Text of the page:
Jun 12, 2013 GMTFor the past couple of months, I've been drafting a book with the working title of "Styles and Templates in LibreOffice." It's going well, although not fast enough --a big project never moves fast enough for me -- but in many ways it's an exercise in exasparation when I see how little things have changed since I last wrote about such topics.Writing the book is a return to expertise that I haven't needed for five or six years. I no longer write manuals, and I long ago devised the templates for my everyday purposes, and haven't needed to revive them recently. Yet despite the importance of styles and templates in LibreOffice, they remain as needlessly arcane and as lacking in...
Off the Beat: Bruce Byfield's Blog
May 30, 2013 GMTThe days when Linux applications were small and simple are long gone. With Firefox and LibreOffice installed on most desktops, the community has embraced monster-sized apps so unreservedly that you sometimes need to look twice to see what operating system you are using. In fact, the complexity has become so great that simplicity is being reinvented again and again -- by adding complexity.I made this observation while looking at Author, the still-in-development module for serious writers in Calligra Suite. Scanning Planet KDE a few days ago, I noticed a blog entry by Inge Wallin announcing that Author now included a "distraction-free mode."Judging from the screen shot,...
May 24, 2013 GMTAfter a few drinks, I've been known to hold forth on my theory that humans have evolved to be a mixture of 20% technophiles and 80% technophobes. The technophiles, of course, are needed for progress. But experimenting can be chancy (Gurk! So that mushroom is poisonous!), so the technophobes are needed, too, to keep the species going in the face of disaster.I suspect that free software is unusual in being a community of technophiles. After all, the cautious are likely to stick with what the majority are using, and avoid what is rapidly evolving. However, I often suspect that a dash of technophobic caution would be as much a benefit to free software as to the human species. The limits of...
May 14, 2013 GMTAn unsettling thing happened on Twitter a couple of weeks ago. Without meaning to, I found myself suggesting that anonymity was not always a good idea.This was an unexpected position for me to be arguing. Although I have rarely taken advantage of anonymity myself, I have always believed in the right of others to do so. In the past, I have pointed out publicly that in many countries, using a pseudonym is legal unless you are doing so for criminal purposes.I have acknowledged, too, that many people use pseudonyms for legitimate reasons, such as to hide from abusive spouses or to fulfill the terms of employee contracts that limit their expressions of opinions. At times, I have come close to...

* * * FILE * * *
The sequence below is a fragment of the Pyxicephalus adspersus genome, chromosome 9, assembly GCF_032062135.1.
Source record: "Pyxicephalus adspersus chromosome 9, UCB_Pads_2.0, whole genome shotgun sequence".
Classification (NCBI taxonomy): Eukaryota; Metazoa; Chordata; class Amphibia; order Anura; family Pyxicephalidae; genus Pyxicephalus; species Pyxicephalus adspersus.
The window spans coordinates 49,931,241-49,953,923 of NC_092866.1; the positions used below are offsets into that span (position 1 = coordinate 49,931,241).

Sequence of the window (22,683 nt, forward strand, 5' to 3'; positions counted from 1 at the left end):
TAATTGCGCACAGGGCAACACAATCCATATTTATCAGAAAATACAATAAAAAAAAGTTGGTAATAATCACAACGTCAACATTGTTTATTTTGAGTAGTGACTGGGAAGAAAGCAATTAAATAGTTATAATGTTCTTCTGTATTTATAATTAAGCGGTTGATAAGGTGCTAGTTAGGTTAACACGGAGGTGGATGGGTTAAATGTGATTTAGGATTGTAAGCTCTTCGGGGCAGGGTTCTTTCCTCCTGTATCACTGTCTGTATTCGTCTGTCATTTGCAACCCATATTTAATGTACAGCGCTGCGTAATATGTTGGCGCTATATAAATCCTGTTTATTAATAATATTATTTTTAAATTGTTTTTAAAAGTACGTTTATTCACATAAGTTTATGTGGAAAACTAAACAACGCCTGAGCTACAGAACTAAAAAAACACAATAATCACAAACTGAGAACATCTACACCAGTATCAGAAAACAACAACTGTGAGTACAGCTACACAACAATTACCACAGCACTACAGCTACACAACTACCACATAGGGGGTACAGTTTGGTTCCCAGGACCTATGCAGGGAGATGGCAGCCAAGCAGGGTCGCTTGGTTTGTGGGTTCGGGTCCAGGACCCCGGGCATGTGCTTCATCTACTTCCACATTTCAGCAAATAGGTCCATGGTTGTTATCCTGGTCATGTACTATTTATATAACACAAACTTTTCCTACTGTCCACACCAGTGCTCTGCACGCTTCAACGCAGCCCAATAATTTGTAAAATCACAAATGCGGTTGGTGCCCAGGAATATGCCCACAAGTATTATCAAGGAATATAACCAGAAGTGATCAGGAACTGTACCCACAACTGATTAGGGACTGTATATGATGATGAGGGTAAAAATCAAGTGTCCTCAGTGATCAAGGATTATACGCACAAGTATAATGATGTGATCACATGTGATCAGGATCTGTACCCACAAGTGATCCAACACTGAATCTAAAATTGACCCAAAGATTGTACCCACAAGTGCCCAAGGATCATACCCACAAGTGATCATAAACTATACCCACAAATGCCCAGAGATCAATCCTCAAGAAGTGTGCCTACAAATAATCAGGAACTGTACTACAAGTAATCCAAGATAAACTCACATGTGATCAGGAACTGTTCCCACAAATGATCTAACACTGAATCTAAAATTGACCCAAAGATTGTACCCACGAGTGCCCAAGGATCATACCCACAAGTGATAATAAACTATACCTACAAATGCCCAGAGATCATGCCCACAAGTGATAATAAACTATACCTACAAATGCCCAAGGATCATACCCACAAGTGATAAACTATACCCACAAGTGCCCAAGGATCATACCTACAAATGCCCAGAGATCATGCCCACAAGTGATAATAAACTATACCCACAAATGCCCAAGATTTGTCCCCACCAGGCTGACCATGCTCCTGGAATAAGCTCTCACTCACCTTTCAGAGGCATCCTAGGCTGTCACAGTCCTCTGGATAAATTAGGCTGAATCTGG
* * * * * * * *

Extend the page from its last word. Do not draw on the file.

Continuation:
May 07, 2013 GMTAll through April, I watched Yorba's crowdfunding efforts for Geary, its new email reader. Sometimes, I checked the progress daily. Not only does Yorba have fresh ideas about application design, but the campaign was one of the first crowdfunding efforts for a standard application, rather than a new one. To the discouragement of future efforts, the campaign reached only half of its goal of $100,000, and people immediately started trying to explain why -- although often with suggestions that, although plausible, explain only part of the reason at best.Joey-Elijah Sneddon at OMG! Ubuntu! explores five suggestions. The goal was too high, he suggests, and the idea of a new mailreader too...
Apr 30, 2013 GMTJoshua Gay at the Free Software Foundation has asked me if I would be interested in writing about the fact that ThinkPenguin's Penguin Wireless N USB Adapter for GNU / Linux has earned the FSF's Respects Your Freedom certification. I'm happy to provide the signal boost, but sad to reflect that such announcements are still necessary in 2013.For those who have never heard of it, the Respect Your Freedom program is a list of hardware that does not use so-called Digital Rights Management or proprietary firmware -- in other words, of hardware that is free-licensed in every sense of the word. It doesn't restrict how the hardware can be used, and doesn't spy unasked on how it is used. As...
Apr 24, 2013 GMTI've often criticized Canonical and Ubuntu. In fact, I've criticized them often enough that some people are convinced that I have a grudge against them. But there's one point on which I'll defend them: their decision to minimize the use of the word "Linux" on their website and in other public communications.This policy is not new, but it is periodically rediscovered by various members of the free and open source software (FOSS) community. It rarely fails to provoke outrage. Is Ubuntu pretending it isn't dependent on Debian and several dozen other upstream projects? The rediscovers ask. Is Canonical trying to claim credit for all the work of others that goes into Ubuntu?These...
The Bavarian capital shuns Microsoft, Google, and other alternatives to implement an open-source groupware solution.
Phone vendor partnerships bring Mark Shuttleworth's dream of Ubuntu on a phone a step closer to reality.
Donors will get to vote on new features for the free video editor.
Debian project puts init out to pasture and says no to Ubuntu's Upstart.
Ultra-sophisticated attack tool might have originated from a state-sponsored intelligence service.
New alternative for init comes with a small footprint and minimal configuration.
X marks the target for the next-generation windowing system.
Super-clone CentOS Linux gets beamed up to the mother ship.
HTML technology will enable new video editing and playback options.
New Linux distro is optimzed for gaming.